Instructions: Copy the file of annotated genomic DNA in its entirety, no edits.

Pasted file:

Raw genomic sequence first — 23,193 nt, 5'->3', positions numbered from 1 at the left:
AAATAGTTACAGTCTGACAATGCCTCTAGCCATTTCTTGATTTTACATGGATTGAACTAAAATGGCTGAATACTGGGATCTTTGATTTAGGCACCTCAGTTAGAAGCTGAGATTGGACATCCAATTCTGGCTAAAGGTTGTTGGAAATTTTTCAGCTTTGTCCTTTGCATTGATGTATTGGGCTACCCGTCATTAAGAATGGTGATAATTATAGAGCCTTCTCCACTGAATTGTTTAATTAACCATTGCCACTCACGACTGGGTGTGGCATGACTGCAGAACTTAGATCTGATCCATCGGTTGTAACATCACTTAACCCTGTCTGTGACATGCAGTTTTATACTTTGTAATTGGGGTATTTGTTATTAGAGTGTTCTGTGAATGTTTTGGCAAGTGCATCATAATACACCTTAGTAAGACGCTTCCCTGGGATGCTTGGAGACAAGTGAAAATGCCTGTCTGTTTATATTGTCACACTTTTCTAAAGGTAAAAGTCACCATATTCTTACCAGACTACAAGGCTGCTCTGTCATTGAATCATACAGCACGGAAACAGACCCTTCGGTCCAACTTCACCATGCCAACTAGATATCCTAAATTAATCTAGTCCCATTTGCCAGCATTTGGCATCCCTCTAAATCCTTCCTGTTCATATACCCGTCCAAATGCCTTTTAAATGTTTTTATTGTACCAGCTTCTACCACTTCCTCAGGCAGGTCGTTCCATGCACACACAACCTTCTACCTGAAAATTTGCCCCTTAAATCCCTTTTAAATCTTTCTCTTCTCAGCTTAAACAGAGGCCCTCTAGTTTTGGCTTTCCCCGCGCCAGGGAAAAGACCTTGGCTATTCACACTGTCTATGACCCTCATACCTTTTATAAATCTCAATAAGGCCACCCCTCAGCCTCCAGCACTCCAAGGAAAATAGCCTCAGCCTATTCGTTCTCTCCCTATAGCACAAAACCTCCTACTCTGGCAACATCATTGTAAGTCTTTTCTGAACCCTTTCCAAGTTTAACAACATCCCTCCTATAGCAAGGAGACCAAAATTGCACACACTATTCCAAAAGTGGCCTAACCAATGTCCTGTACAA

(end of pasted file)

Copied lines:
Raw genomic sequence first — 23,193 nt, 5'->3', positions numbered from 1 at the left:
AAATAGTTACAGTCTGACAATGCCTCTAGCCATTTCTTGATTTTACATGGATTGAACTAAAATGGCTGAATACTGGGATCTTTGATTTAGGCACCTCAGTTAGAAGCTGAGATTGGACATCCAATTCTGGCTAAAGGTTGTTGGAAATTTTTCAGCTTTGTCCTTTGCATTGATGTATTGGGCTACCCGTCATTAAGAATGGTGATAATTATAGAGCCTTCTCCACTGAATTGTTTAATTAACCATTGCCACTCACGACTGGGTGTGGCATGACTGCAGAACTTAGATCTGATCCATCGGTTGTAACATCACTTAACCCTGTCTGTGACATGCAGTTTTATACTTTGTAATTGGGGTATTTGTTATTAGAGTGTTCTGTGAATGTTTTGGCAAGTGCATCATAATACACCTTAGTAAGACGCTTCCCTGGGATGCTTGGAGACAAGTGAAAATGCCTGTCTGTTTATATTGTCACACTTTTCTAAAGGTAAAAGTCACCATATTCTTACCAGACTACAAGGCTGCTCTGTCATTGAATCATACAGCACGGAAACAGACCCTTCGGTCCAACTTCACCATGCCAACTAGATATCCTAAATTAATCTAGTCCCATTTGCCAGCATTTGGCATCCCTCTAAATCCTTCCTGTTCATATACCCGTCCAAATGCCTTTTAAATGTTTTTATTGTACCAGCTTCTACCACTTCCTCAGGCAGGTCGTTCCATGCACACACAACCTTCTACCTGAAAATTTGCCCCTTAAATCCCTTTTAAATCTTTCTCTTCTCAGCTTAAACAGAGGCCCTCTAGTTTTGGCTTTCCCCGCGCCAGGGAAAAGACCTTGGCTATTCACACTGTCTATGACCCTCATACCTTTTATAAATCTCAATAAGGCCACCCCTCAGCCTCCAGCACTCCAAGGAAAATAGCCTCAGCCTATTCGTTCTCTCCCTATAGCACAAAACCTCCTACTCTGGCAACATCATTGTAAGTCTTTTCTGAACCCTTTCCAAGTTTAACAACATCCCTCCTATAGCAAGGAGACCAAAATTGCACACACTATTCCAAAAGTGGCCTAACCAATGTCCTGTACAA